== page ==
Spring leap forward divides students

March 12, 2024, 12:39 a.m.

Daylight saving time (DST) began early this Sunday morning at 2 a.m., rolling the clocks forward an hour to allow for an extra hour of evening sunlight. The change stole an hour of sleep from everyone in the nation, save for those residing in Arizona, Hawaii and a few U.S. territories that opt out of DST. While Californians have voted to allow the legislature to abolish the time change, so far, the state has not ditched DST, and this shift still affects Stanford students amid dead week

Daylight saving time originated in the early twentieth century out of a desire to conserve fuel in the winter, according to Michael Downing, author of “Spring Forward: The Annual Madness of Daylight Saving Time.” Soon, lawmakers realized that an extra hour of sunlight meant more money for malls, shopping centers and sports and recreation industries.

Despite these proclaimed benefits, daylight savings has a dark side. A study of over 700,000 car accidents found a 6% increase in fatal car accidents the week after DST enters into effect. The American Academy of Medicine stands “unequivocally” against daylight saving time, claiming that the change is associated with cardiovascular morbidity, the coexistence of one or more cardiovascular diseases within a patient.

Stanford human biology major Meghan Jin ’24 said that she’s heard that daylight savings is “really bad for your circadian rhythm,” a claim backed by the National Institute of Health, which writes that DST can cause circadian misalignment.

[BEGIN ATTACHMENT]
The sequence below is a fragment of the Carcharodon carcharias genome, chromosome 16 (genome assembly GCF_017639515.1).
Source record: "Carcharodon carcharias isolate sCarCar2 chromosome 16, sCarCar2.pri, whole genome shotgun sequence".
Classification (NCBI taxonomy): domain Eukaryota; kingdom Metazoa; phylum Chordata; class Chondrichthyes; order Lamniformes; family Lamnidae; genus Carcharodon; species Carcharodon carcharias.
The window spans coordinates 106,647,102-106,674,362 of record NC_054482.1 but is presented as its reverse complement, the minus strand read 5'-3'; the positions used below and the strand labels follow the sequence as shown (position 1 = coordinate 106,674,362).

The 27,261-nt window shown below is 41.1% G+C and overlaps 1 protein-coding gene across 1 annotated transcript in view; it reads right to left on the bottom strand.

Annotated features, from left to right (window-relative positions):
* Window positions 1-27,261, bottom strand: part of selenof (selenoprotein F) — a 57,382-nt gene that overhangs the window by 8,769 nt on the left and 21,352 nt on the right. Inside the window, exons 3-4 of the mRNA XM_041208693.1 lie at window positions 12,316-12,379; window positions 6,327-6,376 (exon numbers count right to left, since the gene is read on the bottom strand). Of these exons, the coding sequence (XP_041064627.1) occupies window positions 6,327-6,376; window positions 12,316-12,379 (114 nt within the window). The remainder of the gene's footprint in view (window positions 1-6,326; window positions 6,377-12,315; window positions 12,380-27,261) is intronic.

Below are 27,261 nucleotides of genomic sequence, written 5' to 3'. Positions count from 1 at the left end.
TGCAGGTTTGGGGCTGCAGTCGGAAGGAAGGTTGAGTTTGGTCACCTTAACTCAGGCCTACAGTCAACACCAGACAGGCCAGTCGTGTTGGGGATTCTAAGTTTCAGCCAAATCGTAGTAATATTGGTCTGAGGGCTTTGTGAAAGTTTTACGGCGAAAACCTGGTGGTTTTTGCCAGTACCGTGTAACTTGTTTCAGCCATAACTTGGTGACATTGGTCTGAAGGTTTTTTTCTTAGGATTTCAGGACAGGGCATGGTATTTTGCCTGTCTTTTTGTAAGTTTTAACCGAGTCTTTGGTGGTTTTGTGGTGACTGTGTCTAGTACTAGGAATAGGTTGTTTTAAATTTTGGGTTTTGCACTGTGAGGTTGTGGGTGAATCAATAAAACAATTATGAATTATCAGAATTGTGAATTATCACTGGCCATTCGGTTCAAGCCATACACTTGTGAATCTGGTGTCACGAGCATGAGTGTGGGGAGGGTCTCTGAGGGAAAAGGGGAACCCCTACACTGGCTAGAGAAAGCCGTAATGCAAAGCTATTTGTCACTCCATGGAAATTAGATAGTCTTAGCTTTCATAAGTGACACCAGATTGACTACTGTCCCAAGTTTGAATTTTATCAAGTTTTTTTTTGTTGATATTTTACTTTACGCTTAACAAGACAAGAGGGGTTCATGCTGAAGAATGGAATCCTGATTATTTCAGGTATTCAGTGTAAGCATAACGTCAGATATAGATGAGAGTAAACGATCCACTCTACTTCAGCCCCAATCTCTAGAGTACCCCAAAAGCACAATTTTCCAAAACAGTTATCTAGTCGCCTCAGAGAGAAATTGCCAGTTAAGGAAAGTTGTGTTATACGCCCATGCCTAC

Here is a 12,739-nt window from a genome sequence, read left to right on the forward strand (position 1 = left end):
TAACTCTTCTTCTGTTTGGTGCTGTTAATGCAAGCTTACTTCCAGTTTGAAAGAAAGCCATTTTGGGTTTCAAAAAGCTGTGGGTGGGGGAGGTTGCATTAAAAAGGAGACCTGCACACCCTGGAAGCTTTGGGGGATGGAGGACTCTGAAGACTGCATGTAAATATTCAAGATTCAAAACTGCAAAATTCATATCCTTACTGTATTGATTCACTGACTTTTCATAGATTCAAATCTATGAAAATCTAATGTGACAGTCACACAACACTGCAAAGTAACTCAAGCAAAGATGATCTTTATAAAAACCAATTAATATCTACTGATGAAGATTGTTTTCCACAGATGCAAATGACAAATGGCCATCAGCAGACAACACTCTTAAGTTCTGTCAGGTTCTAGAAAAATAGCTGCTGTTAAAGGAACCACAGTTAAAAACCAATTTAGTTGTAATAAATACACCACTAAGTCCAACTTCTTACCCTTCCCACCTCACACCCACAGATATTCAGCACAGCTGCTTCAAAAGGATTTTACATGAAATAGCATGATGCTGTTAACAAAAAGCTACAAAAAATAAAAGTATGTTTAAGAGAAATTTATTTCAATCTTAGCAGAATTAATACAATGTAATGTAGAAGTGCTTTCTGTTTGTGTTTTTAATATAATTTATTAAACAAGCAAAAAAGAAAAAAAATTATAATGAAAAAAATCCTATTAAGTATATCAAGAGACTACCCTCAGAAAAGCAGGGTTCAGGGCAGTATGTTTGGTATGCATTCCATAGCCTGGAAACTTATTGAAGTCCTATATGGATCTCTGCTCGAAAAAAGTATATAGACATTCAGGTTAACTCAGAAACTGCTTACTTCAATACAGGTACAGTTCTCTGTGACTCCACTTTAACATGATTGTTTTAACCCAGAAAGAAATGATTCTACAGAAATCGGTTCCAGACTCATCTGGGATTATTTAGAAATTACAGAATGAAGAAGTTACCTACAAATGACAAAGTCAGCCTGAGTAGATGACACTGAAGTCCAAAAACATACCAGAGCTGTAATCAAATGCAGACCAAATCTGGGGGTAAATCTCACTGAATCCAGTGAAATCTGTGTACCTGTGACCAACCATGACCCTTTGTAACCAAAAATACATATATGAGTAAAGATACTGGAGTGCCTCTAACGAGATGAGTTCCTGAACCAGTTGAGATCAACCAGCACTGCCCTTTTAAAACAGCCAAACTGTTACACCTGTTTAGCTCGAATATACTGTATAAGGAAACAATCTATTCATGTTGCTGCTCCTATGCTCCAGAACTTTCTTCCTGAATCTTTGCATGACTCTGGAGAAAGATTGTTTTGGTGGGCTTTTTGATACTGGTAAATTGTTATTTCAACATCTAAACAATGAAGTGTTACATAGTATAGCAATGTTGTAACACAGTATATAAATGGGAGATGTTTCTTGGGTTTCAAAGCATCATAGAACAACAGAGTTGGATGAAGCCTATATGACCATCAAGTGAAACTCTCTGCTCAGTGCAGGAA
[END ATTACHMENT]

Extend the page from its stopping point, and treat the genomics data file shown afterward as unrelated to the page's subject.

Stanford Medicine notes that this shift is particularly problematic for children. “Their circadian rhythms get used to a regular sleep-wake time, so when the clock suddenly springs forward, it feels like 7 p.m. instead of 8 p.m., and kids struggle to feel sleepy at the ‘right’ time,” said Caroline Okorie M.D. in a blog post for Stanford Medicine Children’s Health.

And it’s not just children who feel a negative impact on their sleep.

“I woke up this morning and I didn’t want to go to classes,” said Patrick Kim ’24. But Kim admits that he can see the bright side of DST. “My friend told me recently that after daylight savings you have more daylight,” he said. For Kim, learning about the extra hour of daylight was a key positive effect of DST.

Venus Porras ’23 M.S. ’25 is less forgiving. 

“Do you want a scathing review [of daylight savings]? It literally makes no sense,” she said. American lawmakers are divided over whether or not to abandon the idea of daylight savings. But if daylight saving time goes away, students have strong preferences for which schedule they stick to.

Agustin Otero ’24, for one, prefers this current, sprung-forward version of the clock.  

“I think [DST] is great in the summer and terrible in the winter,” he said. “I don’t care if it’s dark in the morning in the winter.” 

Despite overwhelmingly negative public opinion about daylight savings and new legislation to change it being introduced session after session in Congress, the current plan is for the clocks to fall back again in early November.

Oriana Riley ’25 is a News Managing Editor at The Daily. Every once in a while, she drops an iconic Campus Life article. Outside of The Daily, Oriana enjoys running a lot of miles and eating a lot of food. Contact Oriana at news ‘at’ stanforddaily.com.

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